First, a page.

• What achievements did you have? What are you still proud of? 
  • How did you like to spend your time? What hobbies, what activities? 
  • Which people and which relationships were the most important to you (in good ways or bad ways)? Who was helpful? Who, um, wasn't? What specific memories do you have about these people? 
  • If you could go back and do something differently, what would it be, and why? What would happen next?
  • What haunts you from this time? And what do you still feel happy about? 
  • What else do you remember? What else won't leave you alone? Nothing is too small of a detail.

What I love about this list is that we've already done the emotional research.

This is the stuff we know! We've already done the hard work of learning it and living it. It's time to turn those experiences into vivid scenes, characters that resonate, high moments in our novels.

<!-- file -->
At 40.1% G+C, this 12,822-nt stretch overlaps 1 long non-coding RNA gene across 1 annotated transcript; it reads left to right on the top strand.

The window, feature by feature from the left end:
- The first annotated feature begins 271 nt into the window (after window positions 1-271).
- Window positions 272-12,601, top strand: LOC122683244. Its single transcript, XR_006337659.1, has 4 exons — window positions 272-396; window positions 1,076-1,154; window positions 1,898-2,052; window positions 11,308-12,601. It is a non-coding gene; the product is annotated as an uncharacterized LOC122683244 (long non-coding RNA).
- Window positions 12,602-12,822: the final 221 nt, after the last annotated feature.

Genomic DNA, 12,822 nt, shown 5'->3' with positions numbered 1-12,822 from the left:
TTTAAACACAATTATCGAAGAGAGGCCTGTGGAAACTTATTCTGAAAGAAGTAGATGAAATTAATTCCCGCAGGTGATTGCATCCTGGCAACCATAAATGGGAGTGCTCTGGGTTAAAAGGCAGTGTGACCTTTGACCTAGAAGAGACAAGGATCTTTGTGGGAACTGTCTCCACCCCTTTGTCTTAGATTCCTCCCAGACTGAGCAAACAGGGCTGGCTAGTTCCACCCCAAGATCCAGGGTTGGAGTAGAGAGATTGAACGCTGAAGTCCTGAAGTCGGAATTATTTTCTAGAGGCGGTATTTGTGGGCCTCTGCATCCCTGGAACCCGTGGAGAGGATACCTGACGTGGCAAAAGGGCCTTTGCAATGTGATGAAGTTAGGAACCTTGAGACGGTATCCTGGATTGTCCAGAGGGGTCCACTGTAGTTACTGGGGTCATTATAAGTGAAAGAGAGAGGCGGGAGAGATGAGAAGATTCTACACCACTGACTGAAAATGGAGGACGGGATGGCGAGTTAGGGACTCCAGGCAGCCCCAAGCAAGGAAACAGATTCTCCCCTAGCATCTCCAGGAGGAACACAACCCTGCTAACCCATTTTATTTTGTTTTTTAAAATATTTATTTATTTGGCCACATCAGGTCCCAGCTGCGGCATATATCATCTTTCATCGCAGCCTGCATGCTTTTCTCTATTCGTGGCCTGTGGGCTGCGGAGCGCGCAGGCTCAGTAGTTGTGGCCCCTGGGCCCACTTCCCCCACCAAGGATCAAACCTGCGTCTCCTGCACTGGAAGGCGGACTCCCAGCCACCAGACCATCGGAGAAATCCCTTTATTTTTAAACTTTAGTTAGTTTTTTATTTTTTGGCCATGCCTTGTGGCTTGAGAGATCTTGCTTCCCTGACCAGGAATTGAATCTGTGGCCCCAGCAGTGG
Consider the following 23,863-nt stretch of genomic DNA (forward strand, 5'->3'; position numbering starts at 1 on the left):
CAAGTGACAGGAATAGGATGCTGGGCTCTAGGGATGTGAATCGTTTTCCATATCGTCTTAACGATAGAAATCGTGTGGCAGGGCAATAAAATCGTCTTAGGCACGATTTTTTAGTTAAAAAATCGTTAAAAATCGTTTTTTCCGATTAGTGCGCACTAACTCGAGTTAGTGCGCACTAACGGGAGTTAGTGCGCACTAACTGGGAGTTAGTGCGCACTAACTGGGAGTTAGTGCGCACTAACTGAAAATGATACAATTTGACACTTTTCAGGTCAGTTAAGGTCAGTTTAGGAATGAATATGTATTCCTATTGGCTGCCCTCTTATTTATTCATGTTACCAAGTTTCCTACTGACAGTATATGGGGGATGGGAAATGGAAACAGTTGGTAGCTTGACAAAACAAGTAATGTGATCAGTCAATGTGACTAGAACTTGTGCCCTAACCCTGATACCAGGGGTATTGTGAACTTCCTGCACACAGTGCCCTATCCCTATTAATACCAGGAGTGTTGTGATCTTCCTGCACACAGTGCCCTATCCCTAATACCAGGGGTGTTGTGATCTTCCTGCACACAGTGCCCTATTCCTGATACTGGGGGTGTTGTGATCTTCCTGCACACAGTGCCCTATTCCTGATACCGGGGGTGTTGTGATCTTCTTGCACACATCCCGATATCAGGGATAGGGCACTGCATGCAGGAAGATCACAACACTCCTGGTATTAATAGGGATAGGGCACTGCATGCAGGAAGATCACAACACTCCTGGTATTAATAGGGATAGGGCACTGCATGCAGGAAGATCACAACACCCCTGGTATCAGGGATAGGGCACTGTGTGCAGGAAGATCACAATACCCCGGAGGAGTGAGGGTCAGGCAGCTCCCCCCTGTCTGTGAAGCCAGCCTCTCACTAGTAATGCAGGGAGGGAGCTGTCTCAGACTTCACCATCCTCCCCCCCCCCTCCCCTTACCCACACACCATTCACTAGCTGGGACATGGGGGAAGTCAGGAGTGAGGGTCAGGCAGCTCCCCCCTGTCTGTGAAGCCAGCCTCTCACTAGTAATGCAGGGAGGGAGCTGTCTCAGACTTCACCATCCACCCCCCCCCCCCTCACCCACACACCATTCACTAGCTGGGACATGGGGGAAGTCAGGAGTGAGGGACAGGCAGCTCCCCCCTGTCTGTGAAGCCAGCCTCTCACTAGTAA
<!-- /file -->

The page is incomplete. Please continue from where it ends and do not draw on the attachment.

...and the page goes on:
What I love about using our memories for ideas is how versatile they are.

They can be the tiniest ideas that we sprinkle into our stories—the little things we add to make the scene feel more real, vivid, and lived in. 

Or they can be the whole point of the novel itself. The theme. The main characters. The villain. The setting. The conflict.

That's why no memory is too big, too small, too localized, or too weird. (I love the too weird ones!!)

After you've taken your first run at this list, give yourself a bit of a break—a few hours, a few days—and then read it through and add more to it. 

Hopefully you'll see situations, characters, circumstances, details, moments, and settings that are just begging to be used.